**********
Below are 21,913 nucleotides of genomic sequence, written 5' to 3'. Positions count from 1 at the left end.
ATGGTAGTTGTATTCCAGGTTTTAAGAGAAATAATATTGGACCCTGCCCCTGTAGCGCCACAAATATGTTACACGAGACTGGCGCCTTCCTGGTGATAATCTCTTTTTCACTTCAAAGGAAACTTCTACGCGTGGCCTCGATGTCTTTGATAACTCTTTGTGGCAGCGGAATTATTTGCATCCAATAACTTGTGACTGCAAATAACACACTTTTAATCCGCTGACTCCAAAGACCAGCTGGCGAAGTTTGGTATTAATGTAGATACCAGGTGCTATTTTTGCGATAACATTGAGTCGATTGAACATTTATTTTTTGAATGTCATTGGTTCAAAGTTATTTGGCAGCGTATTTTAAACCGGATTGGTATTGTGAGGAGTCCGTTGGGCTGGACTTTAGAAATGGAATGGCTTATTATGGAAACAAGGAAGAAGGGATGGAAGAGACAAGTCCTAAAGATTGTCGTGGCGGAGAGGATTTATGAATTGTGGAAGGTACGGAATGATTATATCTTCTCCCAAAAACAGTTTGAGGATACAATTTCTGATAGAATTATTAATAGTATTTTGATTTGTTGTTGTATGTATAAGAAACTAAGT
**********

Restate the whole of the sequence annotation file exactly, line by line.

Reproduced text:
Below are 21,913 nucleotides of genomic sequence, written 5' to 3'. Positions count from 1 at the left end.
ATGGTAGTTGTATTCCAGGTTTTAAGAGAAATAATATTGGACCCTGCCCCTGTAGCGCCACAAATATGTTACACGAGACTGGCGCCTTCCTGGTGATAATCTCTTTTTCACTTCAAAGGAAACTTCTACGCGTGGCCTCGATGTCTTTGATAACTCTTTGTGGCAGCGGAATTATTTGCATCCAATAACTTGTGACTGCAAATAACACACTTTTAATCCGCTGACTCCAAAGACCAGCTGGCGAAGTTTGGTATTAATGTAGATACCAGGTGCTATTTTTGCGATAACATTGAGTCGATTGAACATTTATTTTTTGAATGTCATTGGTTCAAAGTTATTTGGCAGCGTATTTTAAACCGGATTGGTATTGTGAGGAGTCCGTTGGGCTGGACTTTAGAAATGGAATGGCTTATTATGGAAACAAGGAAGAAGGGATGGAAGAGACAAGTCCTAAAGATTGTCGTGGCGGAGAGGATTTATGAATTGTGGAAGGTACGGAATGATTATATCTTCTCCCAAAAACAGTTTGAGGATACAATTTCTGATAGAATTATTAATAGTATTTTGATTTGTTGTTGTATGTATAAGAAACTAAGT